The Esports Integrity Coalition (EIC), an industry that is non-profit dedicated to cleaning up esports, has banned a player for two years after he confessed to cheating during the Mettlestate Samsung Galaxy CS:GO Championship earlier this month.
Connor Huglin, who received a two year ban from competitive esports, after he was found to be using third-party computer software to cheat in the Mettlestate Samsung Galaxy CS:GO Championship.
Oahu is the first such ban handed down by the EIC’s disciplinary board considering that the organization’s development in the united kingdom final summer.
EIC reported that the player in question, Connor Huglin, whom played for Armor Legion Gaming under the display name ‘zonC,’ accepted a ‘plea bargain,’ after admitting using a third-party software cheat that had gone undetected by Valve’s anti-cheat software.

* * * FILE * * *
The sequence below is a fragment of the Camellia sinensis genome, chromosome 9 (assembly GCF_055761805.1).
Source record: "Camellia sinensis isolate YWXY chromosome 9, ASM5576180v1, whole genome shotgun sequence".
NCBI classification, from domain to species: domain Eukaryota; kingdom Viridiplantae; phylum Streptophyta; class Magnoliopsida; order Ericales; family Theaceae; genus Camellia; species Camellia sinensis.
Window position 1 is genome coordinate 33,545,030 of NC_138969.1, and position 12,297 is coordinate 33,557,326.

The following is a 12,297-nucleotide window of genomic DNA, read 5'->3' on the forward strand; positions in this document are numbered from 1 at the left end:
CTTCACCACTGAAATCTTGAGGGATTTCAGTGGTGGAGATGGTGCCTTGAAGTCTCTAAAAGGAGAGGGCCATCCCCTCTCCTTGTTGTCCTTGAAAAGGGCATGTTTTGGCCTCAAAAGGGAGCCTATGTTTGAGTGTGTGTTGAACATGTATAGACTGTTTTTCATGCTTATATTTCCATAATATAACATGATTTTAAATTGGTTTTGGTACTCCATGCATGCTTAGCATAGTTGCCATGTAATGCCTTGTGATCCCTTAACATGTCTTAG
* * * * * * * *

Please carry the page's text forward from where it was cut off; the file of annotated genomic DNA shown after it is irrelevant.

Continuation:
‘It is constantly disappointing whenever someone cheats and it offers me no pleasure to ban a player, but cheating cannot be tolerated in e-sports,’ said Ian Smith, ESIC’s e-sports integrity commissioner. ‘It fundamentally undermines the integrity and credibility of our industry. I really hope this demonstrates that ESIC will deal quickly, decisively and proportionately with cheats adhering to a fair process.’
Does esports have corruption problem? It’s well worth remembering that this might be nevertheless a very young ‘sport,’ and something tha Leer más